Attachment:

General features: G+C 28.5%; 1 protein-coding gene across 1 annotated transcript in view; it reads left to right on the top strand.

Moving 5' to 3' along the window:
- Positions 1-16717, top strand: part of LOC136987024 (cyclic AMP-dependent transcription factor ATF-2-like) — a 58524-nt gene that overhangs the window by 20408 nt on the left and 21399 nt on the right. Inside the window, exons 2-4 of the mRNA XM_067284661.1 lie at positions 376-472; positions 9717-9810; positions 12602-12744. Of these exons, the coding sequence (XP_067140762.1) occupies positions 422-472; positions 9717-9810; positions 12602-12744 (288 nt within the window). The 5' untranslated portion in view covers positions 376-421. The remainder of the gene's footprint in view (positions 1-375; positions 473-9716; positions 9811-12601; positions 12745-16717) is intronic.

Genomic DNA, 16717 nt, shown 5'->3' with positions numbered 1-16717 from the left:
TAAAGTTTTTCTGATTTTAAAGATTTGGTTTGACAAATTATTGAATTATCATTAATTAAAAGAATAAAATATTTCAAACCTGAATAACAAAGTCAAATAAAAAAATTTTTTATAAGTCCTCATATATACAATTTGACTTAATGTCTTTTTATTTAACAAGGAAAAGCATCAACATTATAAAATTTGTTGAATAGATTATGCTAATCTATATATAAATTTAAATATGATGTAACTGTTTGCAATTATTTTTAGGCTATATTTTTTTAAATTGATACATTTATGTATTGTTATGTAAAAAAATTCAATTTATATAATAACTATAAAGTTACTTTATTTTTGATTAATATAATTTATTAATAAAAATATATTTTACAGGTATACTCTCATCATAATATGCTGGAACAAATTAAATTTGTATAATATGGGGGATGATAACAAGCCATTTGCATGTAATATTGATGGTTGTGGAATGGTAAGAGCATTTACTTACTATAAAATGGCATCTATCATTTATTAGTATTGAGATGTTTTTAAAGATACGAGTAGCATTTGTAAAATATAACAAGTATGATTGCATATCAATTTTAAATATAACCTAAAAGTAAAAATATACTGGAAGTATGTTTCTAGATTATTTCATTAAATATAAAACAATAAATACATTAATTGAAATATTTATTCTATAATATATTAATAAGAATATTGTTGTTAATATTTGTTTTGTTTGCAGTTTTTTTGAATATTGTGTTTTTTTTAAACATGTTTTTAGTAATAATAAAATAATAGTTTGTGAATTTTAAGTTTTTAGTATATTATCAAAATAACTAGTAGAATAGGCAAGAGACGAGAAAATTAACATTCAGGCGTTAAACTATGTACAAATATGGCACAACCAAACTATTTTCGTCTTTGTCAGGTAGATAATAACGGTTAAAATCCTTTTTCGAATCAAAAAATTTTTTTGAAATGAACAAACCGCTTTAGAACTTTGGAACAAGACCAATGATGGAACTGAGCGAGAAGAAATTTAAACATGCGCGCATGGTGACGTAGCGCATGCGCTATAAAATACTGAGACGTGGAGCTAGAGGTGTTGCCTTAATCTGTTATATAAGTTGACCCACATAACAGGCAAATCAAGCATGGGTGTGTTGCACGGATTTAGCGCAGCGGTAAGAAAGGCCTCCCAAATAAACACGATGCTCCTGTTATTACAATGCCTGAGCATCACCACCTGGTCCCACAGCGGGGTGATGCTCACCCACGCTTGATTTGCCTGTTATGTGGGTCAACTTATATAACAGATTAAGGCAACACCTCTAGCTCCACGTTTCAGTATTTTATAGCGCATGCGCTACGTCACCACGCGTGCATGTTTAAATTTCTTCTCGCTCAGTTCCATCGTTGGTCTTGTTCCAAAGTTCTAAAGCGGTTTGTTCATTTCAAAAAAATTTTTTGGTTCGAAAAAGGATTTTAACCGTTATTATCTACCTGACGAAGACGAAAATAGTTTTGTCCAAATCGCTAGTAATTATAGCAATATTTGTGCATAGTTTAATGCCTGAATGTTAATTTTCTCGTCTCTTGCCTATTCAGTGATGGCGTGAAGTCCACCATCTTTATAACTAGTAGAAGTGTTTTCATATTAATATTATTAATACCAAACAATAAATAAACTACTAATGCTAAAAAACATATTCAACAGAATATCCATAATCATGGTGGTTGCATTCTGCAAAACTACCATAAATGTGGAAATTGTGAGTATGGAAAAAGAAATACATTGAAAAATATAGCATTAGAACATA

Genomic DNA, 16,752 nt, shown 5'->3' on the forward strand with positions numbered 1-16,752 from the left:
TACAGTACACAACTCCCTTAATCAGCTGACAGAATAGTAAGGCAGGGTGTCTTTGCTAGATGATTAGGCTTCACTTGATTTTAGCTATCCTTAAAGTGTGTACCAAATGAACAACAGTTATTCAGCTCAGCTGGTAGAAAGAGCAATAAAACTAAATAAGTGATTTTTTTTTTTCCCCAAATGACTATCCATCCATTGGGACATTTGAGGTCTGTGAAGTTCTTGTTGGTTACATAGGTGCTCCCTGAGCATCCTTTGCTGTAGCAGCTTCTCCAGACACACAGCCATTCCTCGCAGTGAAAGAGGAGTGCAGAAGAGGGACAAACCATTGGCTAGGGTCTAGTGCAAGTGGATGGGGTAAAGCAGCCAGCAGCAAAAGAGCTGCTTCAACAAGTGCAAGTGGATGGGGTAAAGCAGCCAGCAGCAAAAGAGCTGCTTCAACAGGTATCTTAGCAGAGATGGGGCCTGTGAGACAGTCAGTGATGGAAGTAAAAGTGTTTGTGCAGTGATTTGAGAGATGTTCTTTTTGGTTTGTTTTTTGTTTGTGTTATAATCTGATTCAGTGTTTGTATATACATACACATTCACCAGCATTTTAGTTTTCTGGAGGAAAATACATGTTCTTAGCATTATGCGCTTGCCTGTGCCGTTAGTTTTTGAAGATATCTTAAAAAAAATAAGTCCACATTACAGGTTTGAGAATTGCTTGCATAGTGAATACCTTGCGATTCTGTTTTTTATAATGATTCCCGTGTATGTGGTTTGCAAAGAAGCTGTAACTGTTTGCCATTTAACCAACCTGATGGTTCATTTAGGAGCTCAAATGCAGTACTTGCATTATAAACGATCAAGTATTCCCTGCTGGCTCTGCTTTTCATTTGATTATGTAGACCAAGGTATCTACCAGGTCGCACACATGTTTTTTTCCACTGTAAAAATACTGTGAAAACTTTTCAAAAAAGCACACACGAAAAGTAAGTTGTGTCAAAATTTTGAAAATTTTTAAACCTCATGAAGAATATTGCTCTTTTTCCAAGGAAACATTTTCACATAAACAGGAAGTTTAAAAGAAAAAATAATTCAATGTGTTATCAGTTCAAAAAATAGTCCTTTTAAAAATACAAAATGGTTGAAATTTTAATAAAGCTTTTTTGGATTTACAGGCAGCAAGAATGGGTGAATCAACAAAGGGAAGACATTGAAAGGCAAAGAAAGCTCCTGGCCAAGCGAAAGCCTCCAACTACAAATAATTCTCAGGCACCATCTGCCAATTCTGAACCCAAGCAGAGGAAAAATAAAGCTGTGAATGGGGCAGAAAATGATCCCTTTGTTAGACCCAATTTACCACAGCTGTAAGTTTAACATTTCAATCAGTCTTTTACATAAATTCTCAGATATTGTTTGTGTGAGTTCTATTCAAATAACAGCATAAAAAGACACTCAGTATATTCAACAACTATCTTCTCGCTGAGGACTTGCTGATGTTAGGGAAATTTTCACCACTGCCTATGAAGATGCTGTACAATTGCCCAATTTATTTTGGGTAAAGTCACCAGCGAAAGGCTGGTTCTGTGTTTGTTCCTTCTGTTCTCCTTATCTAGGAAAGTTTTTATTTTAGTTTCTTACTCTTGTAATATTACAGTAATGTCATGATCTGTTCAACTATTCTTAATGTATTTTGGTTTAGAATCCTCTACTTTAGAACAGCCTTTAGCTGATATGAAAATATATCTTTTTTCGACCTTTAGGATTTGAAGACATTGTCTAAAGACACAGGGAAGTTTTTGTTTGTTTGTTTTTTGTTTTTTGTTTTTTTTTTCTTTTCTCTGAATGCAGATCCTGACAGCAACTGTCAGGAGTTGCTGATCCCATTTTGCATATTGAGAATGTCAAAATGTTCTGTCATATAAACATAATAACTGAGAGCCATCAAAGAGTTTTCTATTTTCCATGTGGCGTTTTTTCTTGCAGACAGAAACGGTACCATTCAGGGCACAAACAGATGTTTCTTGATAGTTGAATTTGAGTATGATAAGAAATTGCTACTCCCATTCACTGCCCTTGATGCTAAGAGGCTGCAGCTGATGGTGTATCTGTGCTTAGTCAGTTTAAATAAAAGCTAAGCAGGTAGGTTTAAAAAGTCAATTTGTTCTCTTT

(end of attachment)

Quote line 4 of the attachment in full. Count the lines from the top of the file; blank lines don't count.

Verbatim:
Genomic DNA, 16717 nt, shown 5'->3' with positions numbered 1-16717 from the left: